Night of violence on Byron Bay streets
Both incidents occurred in the early hours of Sunday.
According to police, good Samaritans found the Irishman on the road near the intersection of Jonson and Lawson streets and carried him to Byron Bay hospital.
Skennars Head man Cory Hosking was also taken to the hospital after an incident at a popular Byron nightspot.
Mr Hosking had spent Saturday night celebrating his 21st birthday – first with a party organised by his mum at Ballina Seagulls football club, complete with security guards, followed by an organised bus trip to Byron Bay, with the return trip scheduled to depart at 3am.
"I organised the night so this sort of thing wouldn't happen," his mum Kay Hosking said.
Mr Hosking entered the venue in fine form, resplendent in a full white evening suit wearing a 'big bling thing' – a Von Zipper necklace around his neck.
"I was all pimped out," he recalled.
Mr Hosking, a fit young man who surfs every day and describes himself as non-violent, took to the dance floor.
He said about 1am he caught the attention of security, who asked him to leave.
Mr Hosking asked why and refused to leave. He claims he received no reply.
"I had told them at the door it was my 21st. The bouncer had let me in for free," Mr Hosking said.
He said after security asked him to leave a second time, they then disappeared to phone police.
The next thing Mr Hosking remembers he was grabbed from behind, a forearm crushed his windpipe and he passed out.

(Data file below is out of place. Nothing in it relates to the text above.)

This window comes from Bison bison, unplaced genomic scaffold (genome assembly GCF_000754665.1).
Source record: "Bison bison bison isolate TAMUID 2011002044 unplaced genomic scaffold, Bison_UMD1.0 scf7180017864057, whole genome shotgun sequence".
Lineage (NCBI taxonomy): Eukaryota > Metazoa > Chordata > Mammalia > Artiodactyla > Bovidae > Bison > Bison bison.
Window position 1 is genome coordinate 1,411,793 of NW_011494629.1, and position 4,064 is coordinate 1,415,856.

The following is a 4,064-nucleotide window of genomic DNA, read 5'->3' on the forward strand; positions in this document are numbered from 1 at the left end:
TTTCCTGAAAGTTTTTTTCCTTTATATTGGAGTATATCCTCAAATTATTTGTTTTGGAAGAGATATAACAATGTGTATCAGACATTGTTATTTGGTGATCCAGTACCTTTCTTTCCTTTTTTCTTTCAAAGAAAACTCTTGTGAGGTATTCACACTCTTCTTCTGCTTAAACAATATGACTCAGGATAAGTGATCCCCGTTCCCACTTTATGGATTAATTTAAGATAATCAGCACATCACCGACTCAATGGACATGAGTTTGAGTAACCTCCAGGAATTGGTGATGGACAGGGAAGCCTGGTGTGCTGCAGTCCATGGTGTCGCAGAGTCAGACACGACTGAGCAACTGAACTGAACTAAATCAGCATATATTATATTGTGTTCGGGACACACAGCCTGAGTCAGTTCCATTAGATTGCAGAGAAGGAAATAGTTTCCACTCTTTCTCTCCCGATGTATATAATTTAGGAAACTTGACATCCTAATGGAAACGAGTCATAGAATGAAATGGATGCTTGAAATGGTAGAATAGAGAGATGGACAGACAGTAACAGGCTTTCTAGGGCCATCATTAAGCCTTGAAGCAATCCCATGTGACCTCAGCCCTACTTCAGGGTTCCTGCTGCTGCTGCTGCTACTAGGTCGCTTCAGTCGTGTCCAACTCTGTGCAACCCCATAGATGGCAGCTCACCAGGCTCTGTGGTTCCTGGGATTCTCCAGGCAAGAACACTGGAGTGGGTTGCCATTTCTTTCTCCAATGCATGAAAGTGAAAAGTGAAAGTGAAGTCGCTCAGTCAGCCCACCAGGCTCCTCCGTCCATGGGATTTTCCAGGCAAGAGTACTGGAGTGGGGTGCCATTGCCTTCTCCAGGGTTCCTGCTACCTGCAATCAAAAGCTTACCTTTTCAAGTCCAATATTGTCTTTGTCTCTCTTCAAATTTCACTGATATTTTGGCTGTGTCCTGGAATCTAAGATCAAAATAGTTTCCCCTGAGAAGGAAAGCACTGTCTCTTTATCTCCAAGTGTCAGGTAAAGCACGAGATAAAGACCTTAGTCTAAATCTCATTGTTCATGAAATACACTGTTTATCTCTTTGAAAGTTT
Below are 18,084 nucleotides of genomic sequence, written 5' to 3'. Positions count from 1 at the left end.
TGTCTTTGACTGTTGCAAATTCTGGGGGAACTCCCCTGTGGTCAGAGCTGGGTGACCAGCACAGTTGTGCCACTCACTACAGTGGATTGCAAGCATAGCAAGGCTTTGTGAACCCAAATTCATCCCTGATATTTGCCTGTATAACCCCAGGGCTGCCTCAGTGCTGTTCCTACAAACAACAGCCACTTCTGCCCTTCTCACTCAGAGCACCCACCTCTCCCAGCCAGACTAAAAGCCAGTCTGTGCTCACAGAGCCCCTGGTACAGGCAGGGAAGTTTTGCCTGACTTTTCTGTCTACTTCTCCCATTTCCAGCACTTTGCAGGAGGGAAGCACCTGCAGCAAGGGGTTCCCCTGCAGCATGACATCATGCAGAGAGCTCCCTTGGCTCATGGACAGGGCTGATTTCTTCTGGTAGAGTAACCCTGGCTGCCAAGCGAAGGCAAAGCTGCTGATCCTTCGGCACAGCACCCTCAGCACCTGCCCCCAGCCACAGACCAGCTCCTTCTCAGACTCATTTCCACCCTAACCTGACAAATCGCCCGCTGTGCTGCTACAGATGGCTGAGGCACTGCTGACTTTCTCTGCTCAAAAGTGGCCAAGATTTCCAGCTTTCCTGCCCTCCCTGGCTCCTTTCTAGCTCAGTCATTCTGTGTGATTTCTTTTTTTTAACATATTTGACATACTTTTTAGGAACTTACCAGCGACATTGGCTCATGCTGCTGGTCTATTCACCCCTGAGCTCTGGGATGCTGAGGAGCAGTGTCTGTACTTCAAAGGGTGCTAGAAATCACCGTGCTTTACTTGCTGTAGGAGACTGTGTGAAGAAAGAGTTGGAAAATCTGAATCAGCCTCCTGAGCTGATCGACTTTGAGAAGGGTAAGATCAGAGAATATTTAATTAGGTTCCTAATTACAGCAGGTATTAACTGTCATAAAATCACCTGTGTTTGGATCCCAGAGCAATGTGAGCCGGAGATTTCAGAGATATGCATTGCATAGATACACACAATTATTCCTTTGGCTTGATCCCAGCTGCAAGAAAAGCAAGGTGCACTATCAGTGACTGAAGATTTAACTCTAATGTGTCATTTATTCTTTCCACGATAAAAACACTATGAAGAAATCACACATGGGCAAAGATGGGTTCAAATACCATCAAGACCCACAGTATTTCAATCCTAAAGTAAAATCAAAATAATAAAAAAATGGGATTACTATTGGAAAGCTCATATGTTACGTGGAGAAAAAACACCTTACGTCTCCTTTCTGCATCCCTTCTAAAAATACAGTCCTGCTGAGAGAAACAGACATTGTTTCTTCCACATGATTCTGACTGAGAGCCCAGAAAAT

When he woke he was in Byron Hospital with a broken nose, stitches to his face and lip, a black eye and bruised shoulder.
"There was blood all over his white suit," his mother said. "This story needs to be told.
"Bouncers are there to protect patrons, not hurt them.
Cory was unconscious when they did this to him."
Byron Police Inspector Owen King denied there was a problem with bouncers in the tourist town. "Some bouncers have overstepped their boundaries in the past and we have taken action," he said. "But we have no specific concerns with bouncers."
Insp King said every hotel, club and pub in town had closed circuit television, and every incident was recorded.
In Mr Hosking's case, police are still interviewing witnesses and have seized the nightspot's closed circuit TV footage, but have yet to view it.
Under the NSW Liquor Act, bouncers can refuse entrance to intoxicated people and are entitled to evict people from the premises. Under the act, if people fail to leave premises they may get a $500 fine. And if a punch is thrown by both parties there is no charge of assault – it becomes tit-for-tat.
The venue, meanwhile, did not respond to calls from The Northern Star to tell its side of the story.